The way the Americans did this was really impressive. This has stood with me for the past 33 years. The US Navy knows carrier operations and just how effective and versatile carrier-based air power is in a range of circumstances.

Based on commonality of equipment and ease of RAN-USN integration, Brisbane and Sydney had responsibility for the more crucial north and north-westerly screening sectors of the carrier operating area in the weeks leading up to, and throughout, the six weeks of hostilities. Assignment also included the sector known as the Zagros Mountains Gate Guard, in which ships were tasked with guarding a radar shadow zone down to the Iranian coast. Brisbane and Sydney patrolled to within 15nm of Iran while carrying out this duty, which ensured a high degree of alertness, especially given the uncertainty raised by the migration of so many Iraqi aircraft into Iran in late January and early February.

Iraq made several attempts to attack the maritime force. There were some significant ships in the gulf. Mines were a substantial threat. Iraq laid extensive minefields around Kuwait; 2000 mines were laid. Many were laid as free-floating mines.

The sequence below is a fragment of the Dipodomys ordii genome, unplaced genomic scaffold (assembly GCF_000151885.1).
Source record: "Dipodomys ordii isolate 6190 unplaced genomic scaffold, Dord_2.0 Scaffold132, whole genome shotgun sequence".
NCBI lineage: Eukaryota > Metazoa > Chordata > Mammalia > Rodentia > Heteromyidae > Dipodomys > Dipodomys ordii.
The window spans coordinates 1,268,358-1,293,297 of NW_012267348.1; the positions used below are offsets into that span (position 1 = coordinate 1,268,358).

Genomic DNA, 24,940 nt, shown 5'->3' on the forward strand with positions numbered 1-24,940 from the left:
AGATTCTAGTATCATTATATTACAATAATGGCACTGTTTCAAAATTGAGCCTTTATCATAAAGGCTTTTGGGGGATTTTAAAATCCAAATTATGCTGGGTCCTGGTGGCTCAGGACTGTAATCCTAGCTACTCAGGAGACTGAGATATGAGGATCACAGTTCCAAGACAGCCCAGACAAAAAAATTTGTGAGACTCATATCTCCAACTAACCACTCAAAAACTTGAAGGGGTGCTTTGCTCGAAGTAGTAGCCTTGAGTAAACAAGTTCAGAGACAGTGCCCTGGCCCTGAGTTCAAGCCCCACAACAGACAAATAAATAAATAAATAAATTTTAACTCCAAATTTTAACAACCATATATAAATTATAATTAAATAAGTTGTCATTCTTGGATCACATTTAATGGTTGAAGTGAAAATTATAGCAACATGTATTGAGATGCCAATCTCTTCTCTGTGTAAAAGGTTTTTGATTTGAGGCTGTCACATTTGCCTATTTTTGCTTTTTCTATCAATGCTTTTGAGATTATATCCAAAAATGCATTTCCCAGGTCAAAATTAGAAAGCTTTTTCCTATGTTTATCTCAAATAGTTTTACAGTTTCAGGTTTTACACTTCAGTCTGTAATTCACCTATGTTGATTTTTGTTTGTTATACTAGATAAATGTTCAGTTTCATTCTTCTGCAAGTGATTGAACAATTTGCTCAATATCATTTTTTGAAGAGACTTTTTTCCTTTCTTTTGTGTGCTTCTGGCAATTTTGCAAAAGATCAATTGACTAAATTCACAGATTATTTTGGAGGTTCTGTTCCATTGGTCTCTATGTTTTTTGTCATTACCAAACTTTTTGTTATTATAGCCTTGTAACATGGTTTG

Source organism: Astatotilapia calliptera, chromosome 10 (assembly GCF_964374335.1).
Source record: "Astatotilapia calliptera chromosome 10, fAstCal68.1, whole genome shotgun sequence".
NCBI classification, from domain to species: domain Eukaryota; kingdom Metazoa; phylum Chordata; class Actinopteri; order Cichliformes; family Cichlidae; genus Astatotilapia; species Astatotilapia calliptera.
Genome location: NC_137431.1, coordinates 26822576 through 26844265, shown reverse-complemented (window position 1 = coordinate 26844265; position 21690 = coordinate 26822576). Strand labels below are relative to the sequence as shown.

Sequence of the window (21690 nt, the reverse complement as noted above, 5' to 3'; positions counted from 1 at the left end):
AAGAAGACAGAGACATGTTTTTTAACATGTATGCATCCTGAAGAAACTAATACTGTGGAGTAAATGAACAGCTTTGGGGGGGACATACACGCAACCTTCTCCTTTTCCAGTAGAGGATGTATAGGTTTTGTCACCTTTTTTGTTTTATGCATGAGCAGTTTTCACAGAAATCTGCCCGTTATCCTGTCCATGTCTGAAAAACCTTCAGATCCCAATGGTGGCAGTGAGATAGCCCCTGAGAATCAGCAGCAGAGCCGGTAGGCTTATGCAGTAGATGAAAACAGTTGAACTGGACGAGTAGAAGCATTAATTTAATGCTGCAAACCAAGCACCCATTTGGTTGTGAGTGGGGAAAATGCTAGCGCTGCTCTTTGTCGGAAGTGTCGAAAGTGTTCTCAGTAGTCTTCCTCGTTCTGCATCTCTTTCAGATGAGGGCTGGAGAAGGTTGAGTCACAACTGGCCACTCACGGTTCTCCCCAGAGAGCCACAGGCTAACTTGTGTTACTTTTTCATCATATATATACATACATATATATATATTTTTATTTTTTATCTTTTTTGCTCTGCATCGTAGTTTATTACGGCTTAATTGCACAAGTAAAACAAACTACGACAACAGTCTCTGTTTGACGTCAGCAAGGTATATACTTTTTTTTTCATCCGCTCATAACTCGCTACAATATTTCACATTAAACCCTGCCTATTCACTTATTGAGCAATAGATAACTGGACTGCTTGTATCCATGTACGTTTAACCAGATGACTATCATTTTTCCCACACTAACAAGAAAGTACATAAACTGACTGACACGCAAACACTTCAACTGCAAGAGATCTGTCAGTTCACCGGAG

Brisbane and Sydney were used mostly as escorts for the carriers. Due to the threat of drifting mines, Brisbane would cruise up-threat, which was essentially up-current, during daylight hours then slowly move or drift down with the current at night. At least three mines were detected and destroyed within 1000 yards of Brisbane. Replenishments at sea of fuel and provisions occurred about every four days.

The ships spent about 55 days at sea non-stop with crews continuously on defence watches. The replenishment oiler, HMAS Westralia, replaced Success as the Australian ship in the coalition replenishment group midway through the war.

The impact of maritime power and force projection in the first Gulf War should not be underestimated. Naval forces facilitated an immediate diplomatic and political response to Iraq’s invasion of Kuwait by economic blockade, transported the vast majority of land forces and their equipment to the area of operations and then provided significant naval gunfire support and offensive strike with carrier-borne aircraft and cruise missiles.

At the height of the conflict, six aircraft carriers, two battleships, 15 cruisers, 67 destroyers and frigates and more than 100 logistics, amphibious and smaller craft were involved. These forces were drawn from 15 nations and deployed more than 800 rotary and fixed-wing aircraft.